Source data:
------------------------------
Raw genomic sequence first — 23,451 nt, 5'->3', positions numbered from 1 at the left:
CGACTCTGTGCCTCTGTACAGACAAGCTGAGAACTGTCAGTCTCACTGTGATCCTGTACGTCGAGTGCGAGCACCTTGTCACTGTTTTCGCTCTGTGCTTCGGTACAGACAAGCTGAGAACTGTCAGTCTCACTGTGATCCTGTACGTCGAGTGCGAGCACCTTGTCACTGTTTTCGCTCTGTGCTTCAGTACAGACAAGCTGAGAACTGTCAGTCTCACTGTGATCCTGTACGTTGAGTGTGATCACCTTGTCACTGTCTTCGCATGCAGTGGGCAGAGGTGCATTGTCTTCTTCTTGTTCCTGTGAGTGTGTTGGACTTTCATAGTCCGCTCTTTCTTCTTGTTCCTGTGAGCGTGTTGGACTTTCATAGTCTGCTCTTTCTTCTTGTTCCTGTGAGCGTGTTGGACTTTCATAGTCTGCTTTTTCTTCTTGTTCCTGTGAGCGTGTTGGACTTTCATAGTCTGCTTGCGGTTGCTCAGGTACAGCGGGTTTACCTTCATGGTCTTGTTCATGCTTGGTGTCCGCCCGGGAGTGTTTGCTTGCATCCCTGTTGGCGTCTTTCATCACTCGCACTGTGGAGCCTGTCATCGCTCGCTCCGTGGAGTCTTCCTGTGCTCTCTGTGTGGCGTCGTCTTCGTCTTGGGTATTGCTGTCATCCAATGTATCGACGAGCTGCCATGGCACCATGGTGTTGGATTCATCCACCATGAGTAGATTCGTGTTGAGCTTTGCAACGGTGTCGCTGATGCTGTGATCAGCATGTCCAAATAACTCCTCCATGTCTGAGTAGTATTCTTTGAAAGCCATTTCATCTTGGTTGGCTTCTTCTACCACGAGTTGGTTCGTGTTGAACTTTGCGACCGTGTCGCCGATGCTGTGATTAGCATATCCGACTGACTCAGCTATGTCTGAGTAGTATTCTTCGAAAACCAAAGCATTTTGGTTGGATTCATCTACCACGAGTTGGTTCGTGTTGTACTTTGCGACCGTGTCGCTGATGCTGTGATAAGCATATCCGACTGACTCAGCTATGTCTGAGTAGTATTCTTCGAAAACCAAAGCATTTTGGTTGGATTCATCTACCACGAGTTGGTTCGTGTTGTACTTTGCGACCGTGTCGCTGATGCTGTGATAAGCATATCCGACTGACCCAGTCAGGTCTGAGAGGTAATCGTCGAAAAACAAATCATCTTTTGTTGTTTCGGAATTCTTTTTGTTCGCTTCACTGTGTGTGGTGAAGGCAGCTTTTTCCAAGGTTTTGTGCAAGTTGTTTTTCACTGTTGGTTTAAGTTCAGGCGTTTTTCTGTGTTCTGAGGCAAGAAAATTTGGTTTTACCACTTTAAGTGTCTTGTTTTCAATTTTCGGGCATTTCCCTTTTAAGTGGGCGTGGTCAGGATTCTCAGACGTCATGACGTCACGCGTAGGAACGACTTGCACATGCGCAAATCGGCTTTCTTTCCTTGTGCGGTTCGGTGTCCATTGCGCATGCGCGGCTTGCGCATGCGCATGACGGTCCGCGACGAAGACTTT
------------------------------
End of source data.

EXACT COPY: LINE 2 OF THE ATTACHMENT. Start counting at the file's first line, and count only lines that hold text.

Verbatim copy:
CGACTCTGTGCCTCTGTACAGACAAGCTGAGAACTGTCAGTCTCACTGTGATCCTGTACGTCGAGTGCGAGCACCTTGTCACTGTTTTCGCTCTGTGCTTCGGTACAGACAAGCTGAGAACTGTCAGTCTCACTGTGATCCTGTACGTCGAGTGCGAGCACCTTGTCACTGTTTTCGCTCTGTGCTTCAGTACAGACAAGCTGAGAACTGTCAGTCTCACTGTGATCCTGTACGTTGAGTGTGATCACCTTGTCACTGTCTTCGCATGCAGTGGGCAGAGGTGCATTGTCTTCTTCTTGTTCCTGTGAGTGTGTTGGACTTTCATAGTCCGCTCTTTCTTCTTGTTCCTGTGAGCGTGTTGGACTTTCATAGTCTGCTCTTTCTTCTTGTTCCTGTGAGCGTGTTGGACTTTCATAGTCTGCTTTTTCTTCTTGTTCCTGTGAGCGTGTTGGACTTTCATAGTCTGCTTGCGGTTGCTCAGGTACAGCGGGTTTACCTTCATGGTCTTGTTCATGCTTGGTGTCCGCCCGGGAGTGTTTGCTTGCATCCCTGTTGGCGTCTTTCATCACTCGCACTGTGGAGCCTGTCATCGCTCGCTCCGTGGAGTCTTCCTGTGCTCTCTGTGTGGCGTCGTCTTCGTCTTGGGTATTGCTGTCATCCAATGTATCGACGAGCTGCCATGGCACCATGGTGTTGGATTCATCCACCATGAGTAGATTCGTGTTGAGCTTTGCAACGGTGTCGCTGATGCTGTGATCAGCATGTCCAAATAACTCCTCCATGTCTGAGTAGTATTCTTTGAAAGCCATTTCATCTTGGTTGGCTTCTTCTACCACGAGTTGGTTCGTGTTGAACTTTGCGACCGTGTCGCCGATGCTGTGATTAGCATATCCGACTGACTCAGCTATGTCTGAGTAGTATTCTTCGAAAACCAAAGCATTTTGGTTGGATTCATCTACCACGAGTTGGTTCGTGTTGTACTTTGCGACCGTGTCGCTGATGCTGTGATAAGCATATCCGACTGACTCAGCTATGTCTGAGTAGTATTCTTCGAAAACCAAAGCATTTTGGTTGGATTCATCTACCACGAGTTGGTTCGTGTTGTACTTTGCGACCGTGTCGCTGATGCTGTGATAAGCATATCCGACTGACCCAGTCAGGTCTGAGAGGTAATCGTCGAAAAACAAATCATCTTTTGTTGTTTCGGAATTCTTTTTGTTCGCTTCACTGTGTGTGGTGAAGGCAGCTTTTTCCAAGGTTTTGTGCAAGTTGTTTTTCACTGTTGGTTTAAGTTCAGGCGTTTTTCTGTGTTCTGAGGCAAGAAAATTTGGTTTTACCACTTTAAGTGTCTTGTTTTCAATTTTCGGGCATTTCCCTTTTAAGTGGGCGTGGTCAGGATTCTCAGACGTCATGACGTCACGCGTAGGAACGACTTGCACATGCGCAAATCGGCTTTCTTTCCTTGTGCGGTTCGGTGTCCATTGCGCATGCGCGGCTTGCGCATGCGCATGACGGTCCGCGACGAAGACTTT